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Boot Care

By NOCONA BOOTS

PROPER BOOT FITTING GUIDELINES:

If you are a first time buyer there are three things you need to consider when purchasing western boots; instep, ball, and heel.

Instep

INSTEP

Unlike shoes with laces, a boot has only the instep to hold it securely to the foot. Consequently, proper fit in the instep is of utmost importance. Check the fit by running your thumb and forefinger down the front of the instep. If you can pinch up leather at the highest point of the instep the boot has not been fitted correctly.

The fit should be snug, not tight or loose. The snugness is governed by the instep fit and the width of the throat or shaft. If the instep is too loose, the boot will slip excessively in the heel. To remedy this, you need a narrower width to shorten the circumference of the throat. This will reduce slippage without cutting down on the length of the boot. Or you may need to go to a smaller size.

Ball

BALL

When you walk or run you bend your foot at its widest part. This is called the ball. Same with boots. It is important that the ball seats on the widest part of the boot. If the boot is too short, the ball of the foot will sit too far forward and force the toes into the toe box. Ample toe space is necessary because toes tend to settle forward after the boot is worn for a time.

Heel

HEEL

A new pair of boots will slip slightly in the heel because there is nothing to prevent the heel of the foot from riding up slightly. When the boot is new, the sole is stiff. As you wear the boot the sole is "flexed". With time most of the slippage will disappear.

SLIGHT SLIPPAGE IS NECESSARY TO OBTAIN A PROPER FIT.

  • COWHIDE / POLISHED LEATHERS
  • NAKED FINISH LEATHERS
  • OIL IMPREGNATED LEATHERS
  • SUEDE'S / SNUFFED FINISH LEATHERS
  • EXOTICS


These leathers generally can be cared for in the same way. It is important to note however, that some are lighter weight than others and therefore need some extra care.

CARE:

  1. Remove loose dirt or dust with brush or rag.
  2. Clean thoroughly with leather conditioner or leather balm.
  3. Apply a thin coat of neutral shoe cream, then brush or rub with a soft cloth until luster is obtained.
  4. For a high luster, apply a thin coat of wax polish, neutral paste on light colors, matching polish on dark colors. Brush or rub again.

The natural top grain of the leather, including the scars and blemishes, is totally visible. These leathers have their own special needs.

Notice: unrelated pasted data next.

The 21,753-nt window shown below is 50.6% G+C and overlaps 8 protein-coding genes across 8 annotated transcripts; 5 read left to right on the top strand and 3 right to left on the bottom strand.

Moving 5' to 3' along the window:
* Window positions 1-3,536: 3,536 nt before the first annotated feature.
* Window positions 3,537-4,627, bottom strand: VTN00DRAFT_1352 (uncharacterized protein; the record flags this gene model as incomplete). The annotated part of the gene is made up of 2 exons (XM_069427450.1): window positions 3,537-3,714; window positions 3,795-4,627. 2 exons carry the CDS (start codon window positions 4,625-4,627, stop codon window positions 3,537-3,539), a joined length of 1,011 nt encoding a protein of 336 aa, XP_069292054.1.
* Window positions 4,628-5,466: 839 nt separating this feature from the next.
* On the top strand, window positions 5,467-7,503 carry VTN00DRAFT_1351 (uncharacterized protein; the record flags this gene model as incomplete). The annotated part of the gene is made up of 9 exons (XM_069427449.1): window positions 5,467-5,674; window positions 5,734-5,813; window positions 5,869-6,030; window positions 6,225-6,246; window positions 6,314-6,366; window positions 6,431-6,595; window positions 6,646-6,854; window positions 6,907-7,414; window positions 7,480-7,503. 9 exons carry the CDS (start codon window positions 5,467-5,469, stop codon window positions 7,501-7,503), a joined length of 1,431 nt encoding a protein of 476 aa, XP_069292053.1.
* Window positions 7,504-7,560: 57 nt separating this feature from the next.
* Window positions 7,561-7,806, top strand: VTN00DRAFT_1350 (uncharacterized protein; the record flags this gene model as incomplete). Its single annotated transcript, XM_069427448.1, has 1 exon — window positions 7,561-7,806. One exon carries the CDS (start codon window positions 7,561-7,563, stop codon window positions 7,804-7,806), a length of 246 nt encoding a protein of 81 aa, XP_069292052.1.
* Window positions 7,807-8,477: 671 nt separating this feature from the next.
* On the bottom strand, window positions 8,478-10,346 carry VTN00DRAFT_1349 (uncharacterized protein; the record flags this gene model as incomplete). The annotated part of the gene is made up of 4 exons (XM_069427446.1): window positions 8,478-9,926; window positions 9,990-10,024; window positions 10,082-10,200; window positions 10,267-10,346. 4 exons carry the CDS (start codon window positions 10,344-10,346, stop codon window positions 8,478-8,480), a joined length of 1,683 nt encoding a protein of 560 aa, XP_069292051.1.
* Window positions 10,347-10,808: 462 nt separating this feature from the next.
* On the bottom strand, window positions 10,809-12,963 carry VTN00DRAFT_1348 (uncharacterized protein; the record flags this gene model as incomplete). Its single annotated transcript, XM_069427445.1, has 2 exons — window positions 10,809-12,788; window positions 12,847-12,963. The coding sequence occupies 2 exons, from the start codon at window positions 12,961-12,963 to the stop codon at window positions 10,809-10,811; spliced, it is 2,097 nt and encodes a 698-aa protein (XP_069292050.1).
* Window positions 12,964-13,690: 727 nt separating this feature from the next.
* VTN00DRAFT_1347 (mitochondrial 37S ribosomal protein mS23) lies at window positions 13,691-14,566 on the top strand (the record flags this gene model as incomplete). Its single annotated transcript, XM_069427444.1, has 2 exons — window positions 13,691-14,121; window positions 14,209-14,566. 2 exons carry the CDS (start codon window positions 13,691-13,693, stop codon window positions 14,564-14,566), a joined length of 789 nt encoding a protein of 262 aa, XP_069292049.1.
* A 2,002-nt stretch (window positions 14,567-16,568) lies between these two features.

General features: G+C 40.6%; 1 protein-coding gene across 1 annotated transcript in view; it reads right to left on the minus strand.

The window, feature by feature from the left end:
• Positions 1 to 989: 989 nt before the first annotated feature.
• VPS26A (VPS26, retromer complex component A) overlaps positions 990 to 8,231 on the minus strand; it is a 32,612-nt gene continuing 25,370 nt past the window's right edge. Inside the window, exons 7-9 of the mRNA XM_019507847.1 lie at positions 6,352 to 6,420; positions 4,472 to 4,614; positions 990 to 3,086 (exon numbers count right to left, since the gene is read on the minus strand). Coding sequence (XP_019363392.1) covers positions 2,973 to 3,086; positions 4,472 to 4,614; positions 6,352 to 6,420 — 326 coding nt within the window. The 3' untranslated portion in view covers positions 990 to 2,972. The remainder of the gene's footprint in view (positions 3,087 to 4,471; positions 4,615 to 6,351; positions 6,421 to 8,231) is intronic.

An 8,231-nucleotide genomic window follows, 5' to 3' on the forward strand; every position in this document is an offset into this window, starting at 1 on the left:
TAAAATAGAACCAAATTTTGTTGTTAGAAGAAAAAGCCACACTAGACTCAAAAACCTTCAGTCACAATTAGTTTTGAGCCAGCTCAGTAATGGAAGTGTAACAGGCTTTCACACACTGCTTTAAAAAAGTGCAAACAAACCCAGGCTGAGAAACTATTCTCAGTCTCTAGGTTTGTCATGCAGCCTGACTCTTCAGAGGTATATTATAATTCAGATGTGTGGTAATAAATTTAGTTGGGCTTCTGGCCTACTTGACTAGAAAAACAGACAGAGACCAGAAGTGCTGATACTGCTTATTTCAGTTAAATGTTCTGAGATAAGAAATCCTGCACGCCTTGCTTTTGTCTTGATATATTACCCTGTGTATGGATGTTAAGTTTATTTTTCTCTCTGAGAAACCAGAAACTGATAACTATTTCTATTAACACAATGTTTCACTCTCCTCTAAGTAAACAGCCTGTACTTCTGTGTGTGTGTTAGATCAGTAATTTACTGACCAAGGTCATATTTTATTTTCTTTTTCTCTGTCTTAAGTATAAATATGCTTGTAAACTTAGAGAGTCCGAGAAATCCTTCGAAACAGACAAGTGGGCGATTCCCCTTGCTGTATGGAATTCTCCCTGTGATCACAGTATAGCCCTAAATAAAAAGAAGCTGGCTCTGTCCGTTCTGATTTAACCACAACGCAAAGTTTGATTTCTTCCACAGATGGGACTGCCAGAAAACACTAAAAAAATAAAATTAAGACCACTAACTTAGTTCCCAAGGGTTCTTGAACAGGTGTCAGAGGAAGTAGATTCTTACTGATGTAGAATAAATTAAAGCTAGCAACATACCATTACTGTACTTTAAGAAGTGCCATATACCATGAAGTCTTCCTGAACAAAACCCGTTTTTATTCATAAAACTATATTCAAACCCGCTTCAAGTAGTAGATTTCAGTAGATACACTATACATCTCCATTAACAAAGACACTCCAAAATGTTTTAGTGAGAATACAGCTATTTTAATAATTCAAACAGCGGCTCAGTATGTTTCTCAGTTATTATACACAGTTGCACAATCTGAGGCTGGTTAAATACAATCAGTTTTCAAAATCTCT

CARE:

  1. Remove loose dirt or dust with soft brush or rag.
  2. Clean with soft brush.
  3. Do not use conditioners as the leather may become darkened.
  4. Protect these leathers in the same way as suede. New boots should be treated with 2 coats of Water & Stain Protector. Allow to dry between coats for maximum protection.
  5. Keep free of mud and drying elements.

These leathers are tanned using oils to protect and lubricate the fiber. They are generally thicker leathers and are considered work leathers although often used for casual wear.

CARE:

  1. Remove loose dirt or dust with brush or rag.
  2. Replenish oils with an all-purpose conditioner.

Suedes have a nap finish achieved with a medium abrasive paper. Snuffed finish preserves the natural grain by lightly removing the elevated surfaces.

Napa and Sueded Shrunken Shoulder

CARE:

  1. New boots should be treated with 2 coats of Water & Stain Protector. Allow to dry between coats for maximum protection.
  2. Keep free of mud and drying elements.
  3. Clean with nylon brush.
  4. On snuffed grain, use a fine abrasive paper lightly on the areas that are already snuffed.

These leathers are all unique with their own properties and needs. Some are tough and some need pampering. Although some can be cared for much like other leathers, be sure to check the recommended care for each kind.

CARE: Alligator, Caiman

  1. Remove loose dirt or dust with brush or rag.
  2. Apply Reptile Conditioner with a soft cloth.
  3. Let dry then buff with a soft cloth.
  4. Apply thin coats of conditioner often.

CARE: Kangaroo

  1. Remove loose dirt or dust with brush or rag.
  2. Clean thoroughly with leather conditioner or leather balm.
  3. Apply a thin coat of neutral shoe cream, then brush or rub with a soft cloth until luster is obtained.
  4. For a high luster, apply a thin coat of wax polish, neutral paste on light colors, matching polish on dark colors. Brush or rub again.

CARE: Ostrich

  1. Remove loose dirt or dust with brush or rag.
  2. Apply Leather Conditioner with a soft cloth.
  3. Let dry then buff with a soft cloth.
  4. Apply thin coats of conditioner often.

CARE: Snakeskins

Snakeskins are hard and dry with irregular surfaces. They do not absorb conditioner well, so frequently apply thin coats of conditioners to keep them from splitting. They are vulnerable to dust settling increases and causing damage. They depend on good care...even if they are just sitting in the closet.

  1. Remove loose dirt or dust with a brush or rag. Wipe against the scales in order to remove the dust and dirt, then wipe with the grain of the scales.
  2. Apply Reptile Conditioner with a soft cloth with the grain of the scales.
  3. Rub or buff with a soft cloth until luster is obtained.
  4. Apply thin coats of conditioner often.
  5. Since rattlesnake is tanned differently, no cream or polish is required to preserve its natural beauty. Simply brush clean.

 

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